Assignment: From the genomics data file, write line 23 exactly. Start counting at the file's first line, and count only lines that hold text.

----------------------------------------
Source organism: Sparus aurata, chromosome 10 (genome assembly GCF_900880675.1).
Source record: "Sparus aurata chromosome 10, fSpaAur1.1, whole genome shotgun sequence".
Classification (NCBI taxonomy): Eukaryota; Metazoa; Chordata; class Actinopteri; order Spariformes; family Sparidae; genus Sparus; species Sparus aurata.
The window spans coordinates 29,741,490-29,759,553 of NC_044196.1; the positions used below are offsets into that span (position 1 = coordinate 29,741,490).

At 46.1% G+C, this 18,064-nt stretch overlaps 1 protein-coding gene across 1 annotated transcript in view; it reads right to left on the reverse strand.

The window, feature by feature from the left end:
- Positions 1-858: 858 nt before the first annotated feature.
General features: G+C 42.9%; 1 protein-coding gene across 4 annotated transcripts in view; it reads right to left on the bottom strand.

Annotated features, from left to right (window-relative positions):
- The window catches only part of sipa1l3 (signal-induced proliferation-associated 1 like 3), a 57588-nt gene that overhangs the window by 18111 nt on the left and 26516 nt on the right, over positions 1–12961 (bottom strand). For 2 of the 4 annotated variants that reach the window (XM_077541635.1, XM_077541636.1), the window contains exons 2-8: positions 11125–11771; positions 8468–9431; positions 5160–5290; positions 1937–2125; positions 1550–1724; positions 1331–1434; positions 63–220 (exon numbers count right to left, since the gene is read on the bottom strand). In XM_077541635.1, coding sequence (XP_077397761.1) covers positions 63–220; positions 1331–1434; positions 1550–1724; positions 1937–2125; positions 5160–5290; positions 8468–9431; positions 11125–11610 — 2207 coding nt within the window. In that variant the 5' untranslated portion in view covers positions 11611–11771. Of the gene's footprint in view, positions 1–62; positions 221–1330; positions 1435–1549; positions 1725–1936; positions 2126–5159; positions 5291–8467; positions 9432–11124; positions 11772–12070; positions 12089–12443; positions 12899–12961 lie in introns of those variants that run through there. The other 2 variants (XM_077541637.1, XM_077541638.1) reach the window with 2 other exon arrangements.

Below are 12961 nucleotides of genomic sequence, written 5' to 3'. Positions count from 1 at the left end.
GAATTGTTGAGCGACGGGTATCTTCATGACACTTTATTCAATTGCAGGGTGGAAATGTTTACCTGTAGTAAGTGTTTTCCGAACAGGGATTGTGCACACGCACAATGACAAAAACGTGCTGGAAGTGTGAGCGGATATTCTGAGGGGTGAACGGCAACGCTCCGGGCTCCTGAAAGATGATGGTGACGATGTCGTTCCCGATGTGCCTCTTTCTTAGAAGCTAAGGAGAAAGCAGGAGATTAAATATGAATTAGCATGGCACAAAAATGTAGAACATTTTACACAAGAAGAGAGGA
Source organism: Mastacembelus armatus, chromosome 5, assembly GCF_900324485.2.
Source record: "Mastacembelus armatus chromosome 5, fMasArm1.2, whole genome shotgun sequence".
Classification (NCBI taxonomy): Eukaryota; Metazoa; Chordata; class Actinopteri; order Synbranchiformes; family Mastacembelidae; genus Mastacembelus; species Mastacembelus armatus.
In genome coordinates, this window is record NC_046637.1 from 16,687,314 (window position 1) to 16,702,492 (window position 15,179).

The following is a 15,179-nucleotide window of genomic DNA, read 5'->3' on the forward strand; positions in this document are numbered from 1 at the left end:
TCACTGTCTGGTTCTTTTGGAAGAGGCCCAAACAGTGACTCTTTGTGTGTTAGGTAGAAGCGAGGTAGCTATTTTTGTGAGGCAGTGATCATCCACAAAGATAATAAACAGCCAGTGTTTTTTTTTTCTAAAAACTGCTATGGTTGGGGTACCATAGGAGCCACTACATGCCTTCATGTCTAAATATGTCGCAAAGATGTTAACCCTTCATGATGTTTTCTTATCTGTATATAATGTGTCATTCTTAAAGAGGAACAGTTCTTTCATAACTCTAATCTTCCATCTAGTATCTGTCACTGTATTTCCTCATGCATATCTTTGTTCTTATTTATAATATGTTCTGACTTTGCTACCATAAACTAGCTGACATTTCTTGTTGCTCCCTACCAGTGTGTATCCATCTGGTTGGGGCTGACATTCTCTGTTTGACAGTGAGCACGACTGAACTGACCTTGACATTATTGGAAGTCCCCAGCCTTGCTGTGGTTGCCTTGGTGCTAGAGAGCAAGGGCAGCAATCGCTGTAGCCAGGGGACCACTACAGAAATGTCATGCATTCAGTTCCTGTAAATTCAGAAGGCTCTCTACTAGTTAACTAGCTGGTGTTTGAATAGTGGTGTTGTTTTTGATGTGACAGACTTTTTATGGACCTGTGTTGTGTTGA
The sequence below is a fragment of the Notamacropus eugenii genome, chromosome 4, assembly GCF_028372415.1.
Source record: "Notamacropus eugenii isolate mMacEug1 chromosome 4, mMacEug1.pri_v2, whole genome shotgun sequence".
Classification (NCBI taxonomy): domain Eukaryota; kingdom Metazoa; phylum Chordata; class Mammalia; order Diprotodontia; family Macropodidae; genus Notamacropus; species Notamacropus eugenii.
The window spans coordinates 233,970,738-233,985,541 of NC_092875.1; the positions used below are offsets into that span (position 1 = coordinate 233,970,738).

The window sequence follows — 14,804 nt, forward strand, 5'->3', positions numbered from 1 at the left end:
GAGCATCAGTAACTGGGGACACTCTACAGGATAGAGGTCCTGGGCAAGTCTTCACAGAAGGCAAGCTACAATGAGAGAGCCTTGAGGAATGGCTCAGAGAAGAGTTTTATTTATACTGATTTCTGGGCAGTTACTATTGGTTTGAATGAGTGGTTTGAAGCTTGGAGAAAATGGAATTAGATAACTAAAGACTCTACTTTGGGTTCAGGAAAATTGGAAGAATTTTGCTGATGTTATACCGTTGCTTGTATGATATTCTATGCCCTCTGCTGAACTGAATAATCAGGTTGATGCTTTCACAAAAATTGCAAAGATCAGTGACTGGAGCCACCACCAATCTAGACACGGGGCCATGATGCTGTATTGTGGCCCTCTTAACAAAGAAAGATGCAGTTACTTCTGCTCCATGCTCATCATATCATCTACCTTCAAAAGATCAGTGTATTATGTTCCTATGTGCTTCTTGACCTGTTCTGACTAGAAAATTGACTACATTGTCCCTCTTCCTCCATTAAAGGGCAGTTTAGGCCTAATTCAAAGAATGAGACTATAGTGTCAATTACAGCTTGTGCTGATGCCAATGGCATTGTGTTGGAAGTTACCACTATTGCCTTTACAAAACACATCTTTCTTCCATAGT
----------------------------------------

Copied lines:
The window sequence follows — 14,804 nt, forward strand, 5'->3', positions numbered from 1 at the left end: